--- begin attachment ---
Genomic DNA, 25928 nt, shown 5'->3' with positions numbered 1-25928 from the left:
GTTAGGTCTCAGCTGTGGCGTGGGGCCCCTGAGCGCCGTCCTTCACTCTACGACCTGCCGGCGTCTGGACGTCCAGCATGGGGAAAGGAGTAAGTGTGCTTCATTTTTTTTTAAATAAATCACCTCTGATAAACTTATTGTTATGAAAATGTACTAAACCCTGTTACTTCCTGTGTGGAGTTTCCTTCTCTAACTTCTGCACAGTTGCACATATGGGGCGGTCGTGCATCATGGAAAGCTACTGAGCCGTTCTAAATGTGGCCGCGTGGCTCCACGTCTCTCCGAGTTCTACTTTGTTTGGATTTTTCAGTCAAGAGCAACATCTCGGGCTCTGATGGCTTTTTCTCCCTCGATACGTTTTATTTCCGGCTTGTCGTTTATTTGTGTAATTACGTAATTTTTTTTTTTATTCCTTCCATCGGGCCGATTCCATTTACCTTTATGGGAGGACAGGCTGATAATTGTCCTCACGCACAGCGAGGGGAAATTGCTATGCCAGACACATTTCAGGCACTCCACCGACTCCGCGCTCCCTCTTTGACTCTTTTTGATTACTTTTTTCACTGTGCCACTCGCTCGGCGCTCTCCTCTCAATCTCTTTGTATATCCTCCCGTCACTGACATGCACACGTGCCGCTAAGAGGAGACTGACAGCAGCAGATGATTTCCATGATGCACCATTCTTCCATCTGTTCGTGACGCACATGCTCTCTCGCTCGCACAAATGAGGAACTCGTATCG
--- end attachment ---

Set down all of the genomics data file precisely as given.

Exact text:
Genomic DNA, 25928 nt, shown 5'->3' with positions numbered 1-25928 from the left:
GTTAGGTCTCAGCTGTGGCGTGGGGCCCCTGAGCGCCGTCCTTCACTCTACGACCTGCCGGCGTCTGGACGTCCAGCATGGGGAAAGGAGTAAGTGTGCTTCATTTTTTTTTAAATAAATCACCTCTGATAAACTTATTGTTATGAAAATGTACTAAACCCTGTTACTTCCTGTGTGGAGTTTCCTTCTCTAACTTCTGCACAGTTGCACATATGGGGCGGTCGTGCATCATGGAAAGCTACTGAGCCGTTCTAAATGTGGCCGCGTGGCTCCACGTCTCTCCGAGTTCTACTTTGTTTGGATTTTTCAGTCAAGAGCAACATCTCGGGCTCTGATGGCTTTTTCTCCCTCGATACGTTTTATTTCCGGCTTGTCGTTTATTTGTGTAATTACGTAATTTTTTTTTTTATTCCTTCCATCGGGCCGATTCCATTTACCTTTATGGGAGGACAGGCTGATAATTGTCCTCACGCACAGCGAGGGGAAATTGCTATGCCAGACACATTTCAGGCACTCCACCGACTCCGCGCTCCCTCTTTGACTCTTTTTGATTACTTTTTTCACTGTGCCACTCGCTCGGCGCTCTCCTCTCAATCTCTTTGTATATCCTCCCGTCACTGACATGCACACGTGCCGCTAAGAGGAGACTGACAGCAGCAGATGATTTCCATGATGCACCATTCTTCCATCTGTTCGTGACGCACATGCTCTCTCGCTCGCACAAATGAGGAACTCGTATCG